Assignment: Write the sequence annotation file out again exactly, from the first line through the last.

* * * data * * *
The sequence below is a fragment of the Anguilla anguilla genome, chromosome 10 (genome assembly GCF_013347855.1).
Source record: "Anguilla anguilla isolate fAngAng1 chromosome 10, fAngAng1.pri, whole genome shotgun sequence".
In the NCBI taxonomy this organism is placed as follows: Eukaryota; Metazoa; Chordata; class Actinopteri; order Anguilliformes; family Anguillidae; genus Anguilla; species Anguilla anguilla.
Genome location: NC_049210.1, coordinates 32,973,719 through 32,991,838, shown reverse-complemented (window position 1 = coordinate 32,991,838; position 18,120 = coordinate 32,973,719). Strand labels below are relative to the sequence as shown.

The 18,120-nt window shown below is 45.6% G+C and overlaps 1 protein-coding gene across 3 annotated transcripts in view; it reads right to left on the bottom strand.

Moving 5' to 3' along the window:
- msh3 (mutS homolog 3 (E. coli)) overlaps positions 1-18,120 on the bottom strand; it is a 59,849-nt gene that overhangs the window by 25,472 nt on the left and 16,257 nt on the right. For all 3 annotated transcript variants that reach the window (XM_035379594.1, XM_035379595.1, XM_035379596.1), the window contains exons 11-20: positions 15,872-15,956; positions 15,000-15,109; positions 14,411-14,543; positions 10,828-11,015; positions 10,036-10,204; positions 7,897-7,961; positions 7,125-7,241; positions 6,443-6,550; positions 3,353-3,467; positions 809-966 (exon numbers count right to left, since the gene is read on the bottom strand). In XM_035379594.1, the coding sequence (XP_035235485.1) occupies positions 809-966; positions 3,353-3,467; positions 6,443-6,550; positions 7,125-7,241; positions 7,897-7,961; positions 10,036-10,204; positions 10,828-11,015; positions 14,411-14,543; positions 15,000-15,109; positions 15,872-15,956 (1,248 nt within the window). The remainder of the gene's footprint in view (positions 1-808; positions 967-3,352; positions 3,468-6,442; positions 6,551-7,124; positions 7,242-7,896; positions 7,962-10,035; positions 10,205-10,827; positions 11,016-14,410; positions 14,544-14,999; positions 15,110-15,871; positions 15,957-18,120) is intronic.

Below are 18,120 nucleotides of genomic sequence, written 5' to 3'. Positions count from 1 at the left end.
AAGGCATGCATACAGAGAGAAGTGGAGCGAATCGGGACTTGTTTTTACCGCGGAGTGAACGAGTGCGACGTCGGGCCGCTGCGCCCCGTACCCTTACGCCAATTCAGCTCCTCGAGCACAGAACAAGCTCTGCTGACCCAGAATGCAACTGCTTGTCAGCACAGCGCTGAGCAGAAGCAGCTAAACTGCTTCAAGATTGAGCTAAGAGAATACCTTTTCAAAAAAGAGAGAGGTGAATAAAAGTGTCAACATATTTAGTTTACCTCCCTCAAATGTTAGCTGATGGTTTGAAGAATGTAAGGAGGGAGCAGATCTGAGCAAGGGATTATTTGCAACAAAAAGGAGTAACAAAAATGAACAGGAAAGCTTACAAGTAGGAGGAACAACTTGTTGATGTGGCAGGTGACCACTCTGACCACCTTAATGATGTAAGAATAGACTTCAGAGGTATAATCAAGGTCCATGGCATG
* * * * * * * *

The sequence below is a fragment of the Anguilla anguilla genome, chromosome 10 (genome assembly GCF_013347855.1).
Source record: "Anguilla anguilla isolate fAngAng1 chromosome 10, fAngAng1.pri, whole genome shotgun sequence".
In the NCBI taxonomy this organism is placed as follows: Eukaryota; Metazoa; Chordata; class Actinopteri; order Anguilliformes; family Anguillidae; genus Anguilla; species Anguilla anguilla.
Genome location: NC_049210.1, coordinates 32,973,719 through 32,991,838, shown reverse-complemented (window position 1 = coordinate 32,991,838; position 18,120 = coordinate 32,973,719). Strand labels below are relative to the sequence as shown.

The 18,120-nt window shown below is 45.6% G+C and overlaps 1 protein-coding gene across 3 annotated transcripts in view; it reads right to left on the bottom strand.

Moving 5' to 3' along the window:
- msh3 (mutS homolog 3 (E. coli)) overlaps positions 1-18,120 on the bottom strand; it is a 59,849-nt gene that overhangs the window by 25,472 nt on the left and 16,257 nt on the right. For all 3 annotated transcript variants that reach the window (XM_035379594.1, XM_035379595.1, XM_035379596.1), the window contains exons 11-20: positions 15,872-15,956; positions 15,000-15,109; positions 14,411-14,543; positions 10,828-11,015; positions 10,036-10,204; positions 7,897-7,961; positions 7,125-7,241; positions 6,443-6,550; positions 3,353-3,467; positions 809-966 (exon numbers count right to left, since the gene is read on the bottom strand). In XM_035379594.1, the coding sequence (XP_035235485.1) occupies positions 809-966; positions 3,353-3,467; positions 6,443-6,550; positions 7,125-7,241; positions 7,897-7,961; positions 10,036-10,204; positions 10,828-11,015; positions 14,411-14,543; positions 15,000-15,109; positions 15,872-15,956 (1,248 nt within the window). The remainder of the gene's footprint in view (positions 1-808; positions 967-3,352; positions 3,468-6,442; positions 6,551-7,124; positions 7,242-7,896; positions 7,962-10,035; positions 10,205-10,827; positions 11,016-14,410; positions 14,544-14,999; positions 15,110-15,871; positions 15,957-18,120) is intronic.

Below are 18,120 nucleotides of genomic sequence, written 5' to 3'. Positions count from 1 at the left end.
AAGGCATGCATACAGAGAGAAGTGGAGCGAATCGGGACTTGTTTTTACCGCGGAGTGAACGAGTGCGACGTCGGGCCGCTGCGCCCCGTACCCTTACGCCAATTCAGCTCCTCGAGCACAGAACAAGCTCTGCTGACCCAGAATGCAACTGCTTGTCAGCACAGCGCTGAGCAGAAGCAGCTAAACTGCTTCAAGATTGAGCTAAGAGAATACCTTTTCAAAAAAGAGAGAGGTGAATAAAAGTGTCAACATATTTAGTTTACCTCCCTCAAATGTTAGCTGATGGTTTGAAGAATGTAAGGAGGGAGCAGATCTGAGCAAGGGATTATTTGCAACAAAAAGGAGTAACAAAAATGAACAGGAAAGCTTACAAGTAGGAGGAACAACTTGTTGATGTGGCAGGTGACCACTCTGACCACCTTAATGATGTAAGAATAGACTTCAGAGGTATAATCAAGGTCCATGGCATG